We solve complex global health challenges by harnessing resources and expertise from across our company that combine research and development, access to care and advocacy to advance health around the world.
Through our activities, we have three main goals. We aim to help ensure that every child is born HIV-free, that adolescent girls and young women have the tools they need to stay HIV-free and that people living with HIV have access to the medicines they need.
We aim to help eliminate deaths from extensively drug-resistant and multi drug-resistant tuberculosis, and to simplify treatment and care. And we aim to help end preventable maternal, newborn and child deaths to ensure that every child thrives.
Innovation can help rewrite the script for girls and young women affected by HIV.
In the Sustainable Development Goals, the world has set out an ambitious and necessary vision of well-being for all people no matter where they live.
United with our partners, our ultimate goal is to help ensure that every baby is born HIV-free, adolescents and adults stay HIV-free, and people living with HIV have access to the medicines they need.
We recognize the importance and the value of effective partnerships and it is with this approach that we as a global community can end TB.
We know that healthy communities start with healthy and educated girls. Our partnerships have improved the health of mothers, newborns and adolescents, which contributes to strong communities and nations.
In 2014, the European Commission granted conditional approval to SIRTURO® (bedaquiline) in the EU, for use as part of an appropriate combination therapy for pulmonary MDR-TB in adult patients.
In 2014, Janssen and the International Partnership for Microbicides expanded their collaboration for the development and delivery of the medicine Dapivirine for the prevention of HIV.
Johnson & Johnson was ranked third in the 2014 Access to Medicine Index, which ranks companies by how they make medicines, vaccines and diagnostics accessible in low- and middle-income countries.
With the support of the European Commission, in 2015 Johnson & Johnson announced the formation of the Ebola Vaccine Development Consortia to accelerate Ebola vaccine development and patient education.
In 2015, Johnson & Johnson started an Ebola vaccine clinical trial in Sierra Leone, marking the first study of Janssen's vaccine in a country with an Ebola outbreak.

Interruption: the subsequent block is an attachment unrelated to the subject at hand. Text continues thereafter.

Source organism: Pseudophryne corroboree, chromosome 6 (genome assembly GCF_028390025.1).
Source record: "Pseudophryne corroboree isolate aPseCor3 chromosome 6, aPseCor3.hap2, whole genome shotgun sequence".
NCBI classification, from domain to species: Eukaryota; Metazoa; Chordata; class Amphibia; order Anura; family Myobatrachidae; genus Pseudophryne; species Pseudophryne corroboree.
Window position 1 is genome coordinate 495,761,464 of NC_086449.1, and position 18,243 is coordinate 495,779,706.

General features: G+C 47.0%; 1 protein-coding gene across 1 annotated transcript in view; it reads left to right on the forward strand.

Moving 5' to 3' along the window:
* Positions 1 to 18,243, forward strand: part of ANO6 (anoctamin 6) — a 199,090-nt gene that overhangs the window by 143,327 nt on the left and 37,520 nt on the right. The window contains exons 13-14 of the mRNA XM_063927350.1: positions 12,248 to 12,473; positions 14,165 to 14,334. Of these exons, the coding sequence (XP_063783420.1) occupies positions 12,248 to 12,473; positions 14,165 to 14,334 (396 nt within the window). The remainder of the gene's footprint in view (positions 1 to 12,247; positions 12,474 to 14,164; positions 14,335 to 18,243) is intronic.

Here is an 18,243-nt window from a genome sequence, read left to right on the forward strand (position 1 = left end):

In 2016, Johnson & Johnson launched its Global Public Health Strategy and on-the-ground Africa operations in Cape Town, South Africa.
In 2016, Johnson & Johnson participated in the inaugural Financing and Innovation in Global Health conference to encourage collaboration between financial organizations, entrepreneurs and technologists to spur innovation in global health.
In 2016, a public-private partnership with Johnson & Johnson published positive phase 1 data for an Ebola vaccine regimen in JAMA.
In 2016, the anti-HIV advocacy organization m2m and Johnson & Johnson celebrated 10 years of partnership. At AIDS 2016, data released showed that mother-to-child HIV transmission was virtually eliminated among m2m’s clients for the second year in a row.
Johnson & Johnson joined 12 pharmaceutical companies in 2016 to pledge to four key commitments they will deliver by 2020 to reduce antimicrobial resistance.
The U.S. Food & Drug Administration approved Vermox™ chewable (mebendazole) in 2016 for the treatment of children and adults with roundworm and whipworm infections.
In 1900, our first Scientific Director, Fred Kilmer, created an exam to improve an understanding of public health issues, in particular contagious diseases, for a class he taught to Johnson & Johnson employees.
During the 1910s, Johnson & Johnson sponsored National Clean Up Weeks to improve public health.
During and after the 1918 Spanish Flu epidemic, Johnson & Johnson produced and distributed epidemic masks to help prevent the spread of disease.